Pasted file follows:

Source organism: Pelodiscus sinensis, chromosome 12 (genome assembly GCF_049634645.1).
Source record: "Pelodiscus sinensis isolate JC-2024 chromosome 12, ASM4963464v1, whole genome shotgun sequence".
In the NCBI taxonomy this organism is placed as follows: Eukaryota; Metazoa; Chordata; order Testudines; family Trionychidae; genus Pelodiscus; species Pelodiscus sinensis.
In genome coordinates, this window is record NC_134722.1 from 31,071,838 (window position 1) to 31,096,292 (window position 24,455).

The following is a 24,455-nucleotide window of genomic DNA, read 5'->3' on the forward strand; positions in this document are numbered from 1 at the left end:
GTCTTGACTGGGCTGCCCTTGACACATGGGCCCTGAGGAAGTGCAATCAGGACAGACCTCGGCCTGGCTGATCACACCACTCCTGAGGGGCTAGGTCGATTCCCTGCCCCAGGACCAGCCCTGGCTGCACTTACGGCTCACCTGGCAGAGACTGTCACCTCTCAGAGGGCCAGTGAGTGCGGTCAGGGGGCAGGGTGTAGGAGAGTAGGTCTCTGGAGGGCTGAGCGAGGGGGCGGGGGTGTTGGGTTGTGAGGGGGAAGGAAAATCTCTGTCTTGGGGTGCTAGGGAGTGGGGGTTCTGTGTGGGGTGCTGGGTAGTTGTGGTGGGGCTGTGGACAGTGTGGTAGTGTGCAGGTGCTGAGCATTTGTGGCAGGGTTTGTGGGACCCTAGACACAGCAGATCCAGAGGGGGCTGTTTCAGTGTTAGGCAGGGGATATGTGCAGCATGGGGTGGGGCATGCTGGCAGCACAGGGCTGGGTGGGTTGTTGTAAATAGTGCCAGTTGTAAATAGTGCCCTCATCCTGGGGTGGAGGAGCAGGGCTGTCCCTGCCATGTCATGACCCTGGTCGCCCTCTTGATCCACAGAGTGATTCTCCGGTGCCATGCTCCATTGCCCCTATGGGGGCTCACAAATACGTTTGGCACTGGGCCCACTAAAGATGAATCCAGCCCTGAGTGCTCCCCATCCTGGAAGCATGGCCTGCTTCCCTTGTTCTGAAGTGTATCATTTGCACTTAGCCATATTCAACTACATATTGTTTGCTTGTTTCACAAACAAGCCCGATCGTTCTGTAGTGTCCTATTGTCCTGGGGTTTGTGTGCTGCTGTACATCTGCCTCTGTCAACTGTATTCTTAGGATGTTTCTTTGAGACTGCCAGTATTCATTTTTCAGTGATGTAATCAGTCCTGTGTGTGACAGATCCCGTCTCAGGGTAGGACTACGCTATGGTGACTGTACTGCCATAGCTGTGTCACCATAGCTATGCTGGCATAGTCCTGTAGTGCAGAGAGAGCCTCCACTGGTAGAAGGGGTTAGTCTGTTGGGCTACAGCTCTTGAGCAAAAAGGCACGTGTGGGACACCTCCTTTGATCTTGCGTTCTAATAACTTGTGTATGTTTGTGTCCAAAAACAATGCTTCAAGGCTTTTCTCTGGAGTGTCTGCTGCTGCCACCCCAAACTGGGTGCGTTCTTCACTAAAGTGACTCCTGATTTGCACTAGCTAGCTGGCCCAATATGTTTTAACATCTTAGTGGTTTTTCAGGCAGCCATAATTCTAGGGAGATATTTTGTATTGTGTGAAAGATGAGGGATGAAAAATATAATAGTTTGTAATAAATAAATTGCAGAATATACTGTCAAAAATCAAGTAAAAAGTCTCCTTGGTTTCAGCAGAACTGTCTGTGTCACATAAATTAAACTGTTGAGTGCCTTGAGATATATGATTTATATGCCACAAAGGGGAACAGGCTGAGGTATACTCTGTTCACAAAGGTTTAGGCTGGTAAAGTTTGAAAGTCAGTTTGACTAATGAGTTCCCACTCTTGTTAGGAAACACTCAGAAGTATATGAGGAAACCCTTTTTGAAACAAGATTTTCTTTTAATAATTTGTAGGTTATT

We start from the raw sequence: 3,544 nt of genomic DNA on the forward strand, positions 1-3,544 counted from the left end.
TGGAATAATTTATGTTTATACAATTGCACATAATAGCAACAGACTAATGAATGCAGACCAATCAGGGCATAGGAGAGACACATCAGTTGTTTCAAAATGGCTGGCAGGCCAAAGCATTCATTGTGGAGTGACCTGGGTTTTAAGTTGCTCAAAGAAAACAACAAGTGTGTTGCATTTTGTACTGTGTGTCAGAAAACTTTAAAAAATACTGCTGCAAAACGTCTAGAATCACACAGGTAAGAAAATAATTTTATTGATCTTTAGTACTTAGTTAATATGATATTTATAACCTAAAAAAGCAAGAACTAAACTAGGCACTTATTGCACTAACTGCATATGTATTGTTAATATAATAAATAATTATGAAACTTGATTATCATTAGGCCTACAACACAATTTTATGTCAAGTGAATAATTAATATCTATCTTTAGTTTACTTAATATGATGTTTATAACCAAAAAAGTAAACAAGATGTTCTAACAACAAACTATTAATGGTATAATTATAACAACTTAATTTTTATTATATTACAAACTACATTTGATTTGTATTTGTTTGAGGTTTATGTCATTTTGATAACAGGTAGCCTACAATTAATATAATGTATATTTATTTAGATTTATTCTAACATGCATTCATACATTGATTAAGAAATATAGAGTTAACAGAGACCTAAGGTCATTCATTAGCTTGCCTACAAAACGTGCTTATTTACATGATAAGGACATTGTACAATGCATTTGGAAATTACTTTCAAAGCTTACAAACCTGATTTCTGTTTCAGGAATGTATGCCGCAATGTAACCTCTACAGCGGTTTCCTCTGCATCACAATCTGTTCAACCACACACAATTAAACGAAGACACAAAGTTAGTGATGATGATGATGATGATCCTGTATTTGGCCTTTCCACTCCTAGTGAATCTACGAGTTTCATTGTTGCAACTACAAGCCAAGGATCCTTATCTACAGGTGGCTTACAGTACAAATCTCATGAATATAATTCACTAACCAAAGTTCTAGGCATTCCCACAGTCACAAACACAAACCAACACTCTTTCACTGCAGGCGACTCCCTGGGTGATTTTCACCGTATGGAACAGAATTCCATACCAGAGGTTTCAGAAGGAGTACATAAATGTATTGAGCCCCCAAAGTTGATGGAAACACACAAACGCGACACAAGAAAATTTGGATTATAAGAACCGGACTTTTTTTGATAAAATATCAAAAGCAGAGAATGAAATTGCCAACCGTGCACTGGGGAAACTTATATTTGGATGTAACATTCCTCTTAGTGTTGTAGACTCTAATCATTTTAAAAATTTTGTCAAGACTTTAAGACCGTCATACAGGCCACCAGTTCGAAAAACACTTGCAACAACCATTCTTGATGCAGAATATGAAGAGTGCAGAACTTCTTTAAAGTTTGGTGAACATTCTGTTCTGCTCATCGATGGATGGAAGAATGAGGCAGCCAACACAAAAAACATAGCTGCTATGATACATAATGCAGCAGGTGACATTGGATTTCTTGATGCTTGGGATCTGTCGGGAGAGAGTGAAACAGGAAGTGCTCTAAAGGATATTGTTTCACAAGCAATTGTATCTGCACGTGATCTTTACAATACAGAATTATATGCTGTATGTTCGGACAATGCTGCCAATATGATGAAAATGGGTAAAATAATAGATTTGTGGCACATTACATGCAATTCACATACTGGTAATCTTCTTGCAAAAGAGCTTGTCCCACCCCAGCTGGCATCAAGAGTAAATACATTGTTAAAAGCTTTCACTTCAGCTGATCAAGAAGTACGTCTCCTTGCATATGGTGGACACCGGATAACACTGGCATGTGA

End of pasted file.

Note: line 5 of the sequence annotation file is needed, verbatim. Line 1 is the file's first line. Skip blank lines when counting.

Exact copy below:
The following is a 24,455-nucleotide window of genomic DNA, read 5'->3' on the forward strand; positions in this document are numbered from 1 at the left end: